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Show respect to all, in the best interest of the child

by | Dec 31, 2014 | Child Custody, Firm News |

For some years, January has been designated as International Child-Centred Divorce Awareness Month. Most parents already realize that, in a child’s eyes, there is no good time to learn that his or her parents will divorce. Coming so soon after a holiday celebration like Christmas, however, it can be particularly difficult to come to terms with the news. How may California parents facing these issues act in the best interest of the child and smooth the transition involved?

Respect is a key element in any relationship. The child will experience a range of emotions that may mirror those of the parents, and it would be understandable if everyone experienced some difficulty in expressing themselves. Showing one’s child respect by giving him or her the opportunity to talk about feelings, offering reassurance and expressing one’s own sadness in a constructive and positive manner, could set a good example. Allowing a certain degree of leeway in a child’s behavior may also help, if one’s own calm demeanor slips from time to time.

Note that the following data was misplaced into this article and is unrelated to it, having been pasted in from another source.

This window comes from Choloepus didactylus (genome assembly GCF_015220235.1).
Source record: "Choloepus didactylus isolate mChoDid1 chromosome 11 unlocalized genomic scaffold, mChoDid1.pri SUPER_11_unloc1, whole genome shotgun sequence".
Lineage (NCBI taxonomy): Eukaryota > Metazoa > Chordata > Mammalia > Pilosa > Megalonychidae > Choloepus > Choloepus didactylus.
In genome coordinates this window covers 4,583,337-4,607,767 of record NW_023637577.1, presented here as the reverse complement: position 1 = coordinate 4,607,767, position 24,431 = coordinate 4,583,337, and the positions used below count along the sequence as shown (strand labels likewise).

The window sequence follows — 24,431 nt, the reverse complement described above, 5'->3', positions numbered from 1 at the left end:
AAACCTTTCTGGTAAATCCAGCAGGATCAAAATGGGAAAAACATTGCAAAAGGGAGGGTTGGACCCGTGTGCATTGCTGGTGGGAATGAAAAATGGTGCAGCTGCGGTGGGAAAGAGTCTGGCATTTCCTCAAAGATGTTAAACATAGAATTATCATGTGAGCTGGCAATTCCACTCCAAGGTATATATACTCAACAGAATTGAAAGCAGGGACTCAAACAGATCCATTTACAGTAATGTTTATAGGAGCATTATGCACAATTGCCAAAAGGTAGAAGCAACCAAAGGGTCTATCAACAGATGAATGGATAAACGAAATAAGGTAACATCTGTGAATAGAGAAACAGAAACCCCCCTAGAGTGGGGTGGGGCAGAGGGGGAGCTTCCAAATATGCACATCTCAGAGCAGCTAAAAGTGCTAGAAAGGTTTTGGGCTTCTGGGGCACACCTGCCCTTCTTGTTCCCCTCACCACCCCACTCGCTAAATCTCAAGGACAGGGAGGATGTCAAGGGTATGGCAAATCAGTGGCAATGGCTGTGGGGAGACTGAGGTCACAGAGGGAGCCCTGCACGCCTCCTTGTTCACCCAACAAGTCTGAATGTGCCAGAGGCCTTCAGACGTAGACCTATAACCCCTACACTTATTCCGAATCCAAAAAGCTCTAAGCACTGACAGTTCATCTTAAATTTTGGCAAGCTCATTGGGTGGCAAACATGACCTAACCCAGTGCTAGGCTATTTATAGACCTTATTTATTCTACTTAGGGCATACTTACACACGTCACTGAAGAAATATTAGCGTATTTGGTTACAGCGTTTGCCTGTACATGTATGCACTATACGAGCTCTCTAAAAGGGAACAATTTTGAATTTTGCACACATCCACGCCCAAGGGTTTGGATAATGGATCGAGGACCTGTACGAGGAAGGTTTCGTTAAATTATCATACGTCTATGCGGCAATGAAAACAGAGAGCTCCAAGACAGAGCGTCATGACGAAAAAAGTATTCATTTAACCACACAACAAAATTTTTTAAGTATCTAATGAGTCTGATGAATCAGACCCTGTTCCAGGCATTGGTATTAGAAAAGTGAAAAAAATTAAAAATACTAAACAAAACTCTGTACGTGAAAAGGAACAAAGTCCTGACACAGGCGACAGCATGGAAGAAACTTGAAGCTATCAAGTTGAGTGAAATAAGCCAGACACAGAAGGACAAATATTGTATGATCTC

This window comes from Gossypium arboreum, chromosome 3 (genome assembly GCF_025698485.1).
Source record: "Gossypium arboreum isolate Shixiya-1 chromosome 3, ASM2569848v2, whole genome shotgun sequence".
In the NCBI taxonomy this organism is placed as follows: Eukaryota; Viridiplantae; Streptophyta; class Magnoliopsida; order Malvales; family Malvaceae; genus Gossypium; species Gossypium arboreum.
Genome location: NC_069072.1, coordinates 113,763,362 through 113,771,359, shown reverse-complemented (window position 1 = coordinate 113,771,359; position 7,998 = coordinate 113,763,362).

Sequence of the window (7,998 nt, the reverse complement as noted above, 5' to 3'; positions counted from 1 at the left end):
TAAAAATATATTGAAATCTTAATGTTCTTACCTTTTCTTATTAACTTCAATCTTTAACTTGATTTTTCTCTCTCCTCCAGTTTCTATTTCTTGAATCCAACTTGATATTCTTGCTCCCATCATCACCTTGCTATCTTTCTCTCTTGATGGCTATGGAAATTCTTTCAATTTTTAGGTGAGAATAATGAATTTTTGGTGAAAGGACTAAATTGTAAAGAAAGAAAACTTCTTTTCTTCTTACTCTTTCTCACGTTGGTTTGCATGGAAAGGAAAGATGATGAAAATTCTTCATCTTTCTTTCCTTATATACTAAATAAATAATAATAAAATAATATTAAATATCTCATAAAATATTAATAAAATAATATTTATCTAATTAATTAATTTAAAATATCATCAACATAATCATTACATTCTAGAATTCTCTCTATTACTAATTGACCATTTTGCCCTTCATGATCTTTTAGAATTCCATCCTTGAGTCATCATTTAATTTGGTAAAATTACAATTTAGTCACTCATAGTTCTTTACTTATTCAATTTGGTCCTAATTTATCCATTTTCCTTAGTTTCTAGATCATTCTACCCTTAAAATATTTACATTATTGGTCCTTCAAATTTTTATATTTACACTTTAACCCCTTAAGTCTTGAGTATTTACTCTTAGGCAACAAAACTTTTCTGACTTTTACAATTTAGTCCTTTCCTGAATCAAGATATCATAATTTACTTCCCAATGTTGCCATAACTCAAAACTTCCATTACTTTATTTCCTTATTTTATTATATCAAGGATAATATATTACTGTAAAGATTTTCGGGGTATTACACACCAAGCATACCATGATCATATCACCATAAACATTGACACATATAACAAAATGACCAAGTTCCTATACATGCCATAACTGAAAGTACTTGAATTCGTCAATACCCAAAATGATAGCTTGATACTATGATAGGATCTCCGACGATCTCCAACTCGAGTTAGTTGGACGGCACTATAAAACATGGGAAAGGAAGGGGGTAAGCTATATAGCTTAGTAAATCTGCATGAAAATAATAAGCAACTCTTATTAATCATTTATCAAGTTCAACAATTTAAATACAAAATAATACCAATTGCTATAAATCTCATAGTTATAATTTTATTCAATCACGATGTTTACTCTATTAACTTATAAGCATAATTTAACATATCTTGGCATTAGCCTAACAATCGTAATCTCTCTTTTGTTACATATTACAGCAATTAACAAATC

Showing appropriate respect towards one’s estranged spouse in the presence of the child is also important, for various reasons. Belittling or undermining the other parent will likely cause more pain to the child than to the adult, but it also does not cast a flattering light on one’s own attitude. This can cause damage to one’s own case in the event that anything said is able to be used to one’s detriment. This advice can also be applied to discussions or comments about such things as finance or visitation time.

For some California couples, it can be very difficult to engage in calm discussion over an emotional issue such as divorce. If that is the case then both parties may find it helpful to consider the assistance of a mediator. This neutral third party may help the parents, alongside their respective legal counsels, to reach an equitable agreement on things such as child support and visitation and ultimately that which is in the best interest of the child. This may also have the added benefit of less time spent in court, in turn expediting and smoothing the end result.

Source: The Huffington Post, “The Most Important New Year’s Resolution You’ll Ever Make (as a Divorced Parent)“, Kate Scharff, Dec. 30, 2014


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